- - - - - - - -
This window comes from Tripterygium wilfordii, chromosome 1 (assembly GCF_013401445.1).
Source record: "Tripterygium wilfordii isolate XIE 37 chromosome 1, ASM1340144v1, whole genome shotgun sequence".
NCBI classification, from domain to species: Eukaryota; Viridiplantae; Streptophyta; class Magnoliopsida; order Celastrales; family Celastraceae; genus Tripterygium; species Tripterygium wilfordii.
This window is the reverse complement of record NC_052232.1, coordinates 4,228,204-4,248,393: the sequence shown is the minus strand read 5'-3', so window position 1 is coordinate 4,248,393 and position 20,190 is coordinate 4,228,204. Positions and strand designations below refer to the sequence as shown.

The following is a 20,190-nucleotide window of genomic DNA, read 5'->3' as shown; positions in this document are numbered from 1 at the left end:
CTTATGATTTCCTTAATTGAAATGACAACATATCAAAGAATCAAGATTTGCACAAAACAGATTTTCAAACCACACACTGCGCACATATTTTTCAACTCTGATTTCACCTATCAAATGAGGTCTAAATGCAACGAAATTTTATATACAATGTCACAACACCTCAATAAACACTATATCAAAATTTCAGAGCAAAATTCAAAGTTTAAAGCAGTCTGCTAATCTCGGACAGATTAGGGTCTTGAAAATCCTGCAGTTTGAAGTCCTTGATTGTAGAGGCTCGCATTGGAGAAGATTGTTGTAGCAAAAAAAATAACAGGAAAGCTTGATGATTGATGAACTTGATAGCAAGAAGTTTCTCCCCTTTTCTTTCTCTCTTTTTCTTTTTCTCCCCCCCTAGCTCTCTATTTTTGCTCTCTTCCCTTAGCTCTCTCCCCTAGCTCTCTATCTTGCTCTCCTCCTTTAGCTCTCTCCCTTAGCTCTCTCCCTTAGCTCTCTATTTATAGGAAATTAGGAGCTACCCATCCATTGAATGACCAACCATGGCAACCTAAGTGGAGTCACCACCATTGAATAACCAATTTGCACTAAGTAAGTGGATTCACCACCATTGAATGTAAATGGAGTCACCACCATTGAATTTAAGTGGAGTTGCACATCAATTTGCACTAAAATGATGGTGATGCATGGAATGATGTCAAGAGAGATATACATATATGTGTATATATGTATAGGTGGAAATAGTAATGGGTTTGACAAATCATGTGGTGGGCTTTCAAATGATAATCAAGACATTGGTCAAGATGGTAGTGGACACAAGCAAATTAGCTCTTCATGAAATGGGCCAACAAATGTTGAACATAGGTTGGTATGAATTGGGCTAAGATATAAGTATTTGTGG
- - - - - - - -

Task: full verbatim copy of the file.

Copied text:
This window comes from Tripterygium wilfordii, chromosome 1 (assembly GCF_013401445.1).
Source record: "Tripterygium wilfordii isolate XIE 37 chromosome 1, ASM1340144v1, whole genome shotgun sequence".
NCBI classification, from domain to species: Eukaryota; Viridiplantae; Streptophyta; class Magnoliopsida; order Celastrales; family Celastraceae; genus Tripterygium; species Tripterygium wilfordii.
This window is the reverse complement of record NC_052232.1, coordinates 4,228,204-4,248,393: the sequence shown is the minus strand read 5'-3', so window position 1 is coordinate 4,248,393 and position 20,190 is coordinate 4,228,204. Positions and strand designations below refer to the sequence as shown.

The following is a 20,190-nucleotide window of genomic DNA, read 5'->3' as shown; positions in this document are numbered from 1 at the left end:
CTTATGATTTCCTTAATTGAAATGACAACATATCAAAGAATCAAGATTTGCACAAAACAGATTTTCAAACCACACACTGCGCACATATTTTTCAACTCTGATTTCACCTATCAAATGAGGTCTAAATGCAACGAAATTTTATATACAATGTCACAACACCTCAATAAACACTATATCAAAATTTCAGAGCAAAATTCAAAGTTTAAAGCAGTCTGCTAATCTCGGACAGATTAGGGTCTTGAAAATCCTGCAGTTTGAAGTCCTTGATTGTAGAGGCTCGCATTGGAGAAGATTGTTGTAGCAAAAAAAATAACAGGAAAGCTTGATGATTGATGAACTTGATAGCAAGAAGTTTCTCCCCTTTTCTTTCTCTCTTTTTCTTTTTCTCCCCCCCTAGCTCTCTATTTTTGCTCTCTTCCCTTAGCTCTCTCCCCTAGCTCTCTATCTTGCTCTCCTCCTTTAGCTCTCTCCCTTAGCTCTCTCCCTTAGCTCTCTATTTATAGGAAATTAGGAGCTACCCATCCATTGAATGACCAACCATGGCAACCTAAGTGGAGTCACCACCATTGAATAACCAATTTGCACTAAGTAAGTGGATTCACCACCATTGAATGTAAATGGAGTCACCACCATTGAATTTAAGTGGAGTTGCACATCAATTTGCACTAAAATGATGGTGATGCATGGAATGATGTCAAGAGAGATATACATATATGTGTATATATGTATAGGTGGAAATAGTAATGGGTTTGACAAATCATGTGGTGGGCTTTCAAATGATAATCAAGACATTGGTCAAGATGGTAGTGGACACAAGCAAATTAGCTCTTCATGAAATGGGCCAACAAATGTTGAACATAGGTTGGTATGAATTGGGCTAAGATATAAGTATTTGTGG